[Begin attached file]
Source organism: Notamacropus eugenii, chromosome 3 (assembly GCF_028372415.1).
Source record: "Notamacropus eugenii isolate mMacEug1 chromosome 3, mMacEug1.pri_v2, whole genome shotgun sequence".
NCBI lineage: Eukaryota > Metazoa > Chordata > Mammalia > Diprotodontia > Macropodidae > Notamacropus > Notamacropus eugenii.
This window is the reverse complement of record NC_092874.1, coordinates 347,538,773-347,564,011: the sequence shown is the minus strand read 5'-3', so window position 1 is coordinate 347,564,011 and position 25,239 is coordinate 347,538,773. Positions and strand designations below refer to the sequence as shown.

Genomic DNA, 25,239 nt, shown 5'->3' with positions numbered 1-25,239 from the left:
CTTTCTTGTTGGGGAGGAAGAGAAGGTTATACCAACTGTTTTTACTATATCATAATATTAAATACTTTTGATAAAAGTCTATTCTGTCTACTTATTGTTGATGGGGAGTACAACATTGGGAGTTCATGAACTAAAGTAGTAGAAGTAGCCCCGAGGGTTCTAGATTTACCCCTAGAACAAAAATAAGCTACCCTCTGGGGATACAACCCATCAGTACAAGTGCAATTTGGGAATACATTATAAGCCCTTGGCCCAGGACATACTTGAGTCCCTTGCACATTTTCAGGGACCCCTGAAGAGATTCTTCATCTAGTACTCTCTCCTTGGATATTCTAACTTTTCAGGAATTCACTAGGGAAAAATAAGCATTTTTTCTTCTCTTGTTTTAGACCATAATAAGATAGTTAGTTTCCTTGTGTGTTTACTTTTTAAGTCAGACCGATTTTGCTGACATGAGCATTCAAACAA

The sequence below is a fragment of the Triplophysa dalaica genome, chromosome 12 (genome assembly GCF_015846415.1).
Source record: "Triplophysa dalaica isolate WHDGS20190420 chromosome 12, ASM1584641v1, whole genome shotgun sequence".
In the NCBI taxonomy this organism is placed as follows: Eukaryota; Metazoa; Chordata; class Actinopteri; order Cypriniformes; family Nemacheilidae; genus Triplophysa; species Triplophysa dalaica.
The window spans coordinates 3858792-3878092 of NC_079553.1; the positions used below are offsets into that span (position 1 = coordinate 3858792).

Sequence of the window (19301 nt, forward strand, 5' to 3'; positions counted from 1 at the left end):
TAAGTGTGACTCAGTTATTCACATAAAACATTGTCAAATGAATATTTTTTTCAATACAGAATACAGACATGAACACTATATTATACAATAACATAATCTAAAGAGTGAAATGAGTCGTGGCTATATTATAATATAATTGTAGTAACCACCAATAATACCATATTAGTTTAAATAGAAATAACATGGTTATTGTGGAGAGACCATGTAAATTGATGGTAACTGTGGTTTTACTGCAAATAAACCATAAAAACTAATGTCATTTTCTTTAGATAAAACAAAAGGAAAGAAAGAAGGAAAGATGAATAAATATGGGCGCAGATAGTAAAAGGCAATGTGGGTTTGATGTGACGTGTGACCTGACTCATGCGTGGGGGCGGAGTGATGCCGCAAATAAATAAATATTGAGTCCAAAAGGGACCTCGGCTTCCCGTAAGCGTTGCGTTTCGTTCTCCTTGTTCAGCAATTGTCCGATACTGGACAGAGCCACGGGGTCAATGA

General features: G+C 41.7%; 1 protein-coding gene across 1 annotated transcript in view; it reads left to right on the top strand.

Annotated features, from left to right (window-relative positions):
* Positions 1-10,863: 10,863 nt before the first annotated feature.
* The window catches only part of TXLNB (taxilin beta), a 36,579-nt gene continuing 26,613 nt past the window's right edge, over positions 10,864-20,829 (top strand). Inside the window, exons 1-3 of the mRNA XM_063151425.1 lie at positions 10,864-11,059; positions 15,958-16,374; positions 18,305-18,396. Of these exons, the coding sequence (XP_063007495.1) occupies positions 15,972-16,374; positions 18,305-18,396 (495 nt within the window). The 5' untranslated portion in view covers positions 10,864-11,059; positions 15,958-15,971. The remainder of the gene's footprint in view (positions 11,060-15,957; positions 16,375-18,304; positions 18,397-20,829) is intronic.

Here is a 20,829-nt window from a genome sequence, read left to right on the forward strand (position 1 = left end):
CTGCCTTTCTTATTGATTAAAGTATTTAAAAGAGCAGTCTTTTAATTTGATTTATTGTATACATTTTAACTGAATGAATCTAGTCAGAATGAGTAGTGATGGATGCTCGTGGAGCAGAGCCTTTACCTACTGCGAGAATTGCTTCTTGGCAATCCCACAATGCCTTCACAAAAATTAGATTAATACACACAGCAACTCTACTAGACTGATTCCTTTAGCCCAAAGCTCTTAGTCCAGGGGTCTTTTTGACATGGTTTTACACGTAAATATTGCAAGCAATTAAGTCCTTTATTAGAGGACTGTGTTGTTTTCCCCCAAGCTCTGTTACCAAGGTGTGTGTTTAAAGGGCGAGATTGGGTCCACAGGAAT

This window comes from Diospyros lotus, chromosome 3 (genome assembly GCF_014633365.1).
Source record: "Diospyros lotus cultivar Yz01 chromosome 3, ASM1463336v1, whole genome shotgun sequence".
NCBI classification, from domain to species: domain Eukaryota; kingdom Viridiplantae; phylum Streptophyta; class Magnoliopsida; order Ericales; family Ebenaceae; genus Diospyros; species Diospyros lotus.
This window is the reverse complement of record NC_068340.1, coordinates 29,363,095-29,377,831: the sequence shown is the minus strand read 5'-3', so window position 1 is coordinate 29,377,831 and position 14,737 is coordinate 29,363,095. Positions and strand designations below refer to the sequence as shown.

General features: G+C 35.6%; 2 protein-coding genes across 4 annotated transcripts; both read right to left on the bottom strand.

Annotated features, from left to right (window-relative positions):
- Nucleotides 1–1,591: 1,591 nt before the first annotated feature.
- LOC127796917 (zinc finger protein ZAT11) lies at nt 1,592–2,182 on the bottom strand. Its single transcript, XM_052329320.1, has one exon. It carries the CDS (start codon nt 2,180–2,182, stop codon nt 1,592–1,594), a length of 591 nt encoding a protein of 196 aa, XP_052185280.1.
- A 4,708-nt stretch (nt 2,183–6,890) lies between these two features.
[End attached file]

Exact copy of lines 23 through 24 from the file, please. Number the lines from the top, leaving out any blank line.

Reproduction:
General features: G+C 35.6%; 2 protein-coding genes across 4 annotated transcripts; both read right to left on the bottom strand.

Annotated features, from left to right (window-relative positions):